Dried Orange Slices: Flavor Profile
The sweet orange is one of the world’s favorite fruits. In fact, it’s the most commonly grown citrus tree in the world. Dried orange slices are created from the fruit. They’re naturally dehydrated or oven-dried, and the dried slices have many culinary uses.
Use dried orange slices to provide a bold, sweet citrus flavor to teas. The dried slices also work well in stewed glazes, for spicing small batches of summer ale, and many people eat them raw. The texture is slightly chewy, and the taste, a more refined sweetness. In a pinch, you can use peels as a sit-in for orange zest, as well.
Dried Orange Slices: Common Uses
Dried orange slices have been a popular treat for many years in the U.S. When eaten raw (with a dash of powdered sugar!), the slices are a flavorful treat. Yet, used whole, they deliver a fresh, citrus burst to many different dishes, including marinades, teas and sugary sauces. A few common uses include:
- Marinades – Whole orange slices provide a complex citrus flavor (as well as plenty of acid) to any marinade. The fruit pairs well with chili peppers, and they can be added whole or chopped. Not only do you get the sweetness, but the peels provide a refreshing hint of bitterness.
- Glazes – When sautéed in sugary and stewed sauces, orange slices melt flavor out, helping to create a rich, complex citrus taste.
- Teas – Most people add them directly to any cup of tea, or create their own tea blends using sliced oranges.
- Potpourri Blends – Orange slices are commonly found in a range of potpourri blends because of their pungent sweet orange aroma.
History of the Sweet Orange
The sweet orange – as opposed to the bitter varieties found in the Mediterranean – has a long history in commercial cultivation. The fruit originated in China. Chinese fruit growers bred pomelos – a green, pear-shaped citrus – with sweet mandarin oranges, and the result was the sweet orange that we know today.
Recent genetic analysis has shown that today’s oranges are about 55% mandarin (where it gets its sweetness), and 45% pomelo (the source of its tanginess). The fruit was distributed to Europe and the Mediterranean around the 8th Century, thanks to the Moors.
In Spain and Italy, the sweet orange quickly became a popular fruit. In fact, aristocrats highly prized the orange, which became a status symbol on the continent. Many European aristocrats built complex orangeries – orange orchards – including King Louis XIV.
The French king – who also popularized pepper – was an orange connoisseur. He planted one of the most extravagant orangeries in all of Europe at the Palace of Versailles.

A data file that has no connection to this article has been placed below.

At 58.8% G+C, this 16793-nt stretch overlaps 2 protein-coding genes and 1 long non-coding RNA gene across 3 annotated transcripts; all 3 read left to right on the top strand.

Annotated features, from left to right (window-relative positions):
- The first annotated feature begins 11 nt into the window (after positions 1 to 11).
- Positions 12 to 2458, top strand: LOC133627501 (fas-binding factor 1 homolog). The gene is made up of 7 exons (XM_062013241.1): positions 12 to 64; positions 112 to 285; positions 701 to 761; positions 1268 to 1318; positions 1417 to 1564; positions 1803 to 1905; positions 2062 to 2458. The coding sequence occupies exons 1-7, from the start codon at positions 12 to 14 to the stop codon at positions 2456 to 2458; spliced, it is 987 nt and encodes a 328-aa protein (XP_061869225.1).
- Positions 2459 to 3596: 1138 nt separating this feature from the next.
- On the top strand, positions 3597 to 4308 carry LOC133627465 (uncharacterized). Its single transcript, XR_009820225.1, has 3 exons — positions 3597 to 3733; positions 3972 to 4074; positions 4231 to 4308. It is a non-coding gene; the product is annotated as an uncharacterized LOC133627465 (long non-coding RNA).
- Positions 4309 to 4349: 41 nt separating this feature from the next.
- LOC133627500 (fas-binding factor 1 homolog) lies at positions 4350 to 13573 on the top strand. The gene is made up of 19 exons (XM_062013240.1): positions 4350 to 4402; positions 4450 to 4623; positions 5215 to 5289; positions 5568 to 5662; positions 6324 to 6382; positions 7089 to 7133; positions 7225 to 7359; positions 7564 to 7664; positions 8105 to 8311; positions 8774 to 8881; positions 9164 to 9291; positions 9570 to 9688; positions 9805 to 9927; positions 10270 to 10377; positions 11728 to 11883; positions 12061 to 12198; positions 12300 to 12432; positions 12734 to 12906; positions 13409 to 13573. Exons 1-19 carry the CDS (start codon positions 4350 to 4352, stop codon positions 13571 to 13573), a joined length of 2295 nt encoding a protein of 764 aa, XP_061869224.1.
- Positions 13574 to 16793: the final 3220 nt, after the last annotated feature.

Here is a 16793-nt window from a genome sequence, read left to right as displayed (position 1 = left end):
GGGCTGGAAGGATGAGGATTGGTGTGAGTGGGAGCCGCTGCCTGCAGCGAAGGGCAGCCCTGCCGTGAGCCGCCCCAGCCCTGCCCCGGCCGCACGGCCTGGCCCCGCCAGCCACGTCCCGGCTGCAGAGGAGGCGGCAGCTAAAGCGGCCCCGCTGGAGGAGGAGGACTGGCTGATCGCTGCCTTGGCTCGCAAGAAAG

In the Americas, sweet oranges were introduced by Christopher Columbus. It’s believed he planted orange trees in Hispaniola on his second trans-Atlantic voyage. And the Spanish introduced the fruit in Florida in the 1500s, and later in California.
Today, the major of the oranges grown are closely related to the oranges that were bred in ancient China. More than two-thirds are common orange varieties, including the popular Valencia and Navel varietals.
The orange tree is actually quite beautiful. The tree is an evergreen species that thrives in temperate climates with even temperatures in the 60- to 90-degree range.
The orange tree is the most widely grown fruit tree in the world. It grows to about 30 feet, with some varieties growing to as tall as 50 feet, and has vibrant green alternating leaves. Prior to growing the fruit, orange trees blossom; their flower is a white-pinkish flower that’s very aromatic.
In the U.S. Florida and California are the two most important producers of the fruit, along with Texas and Arizona. Most of the oranges grown in the Florida, though, are used to make juice, while oranges grown in western states are cultivated for eating.
About Our Oranges
Burma Spice sources oranges from California’s Central Valley. The valley is one of the world’s most important agricultural regions, and it produces a majority (75%) of California’s orange crop. Valencia and Navel oranges are two of the most widely grown varietals in California.
We work with small family-owned citrus farms to get our oranges, with are mostly sweet, juicy Valencias.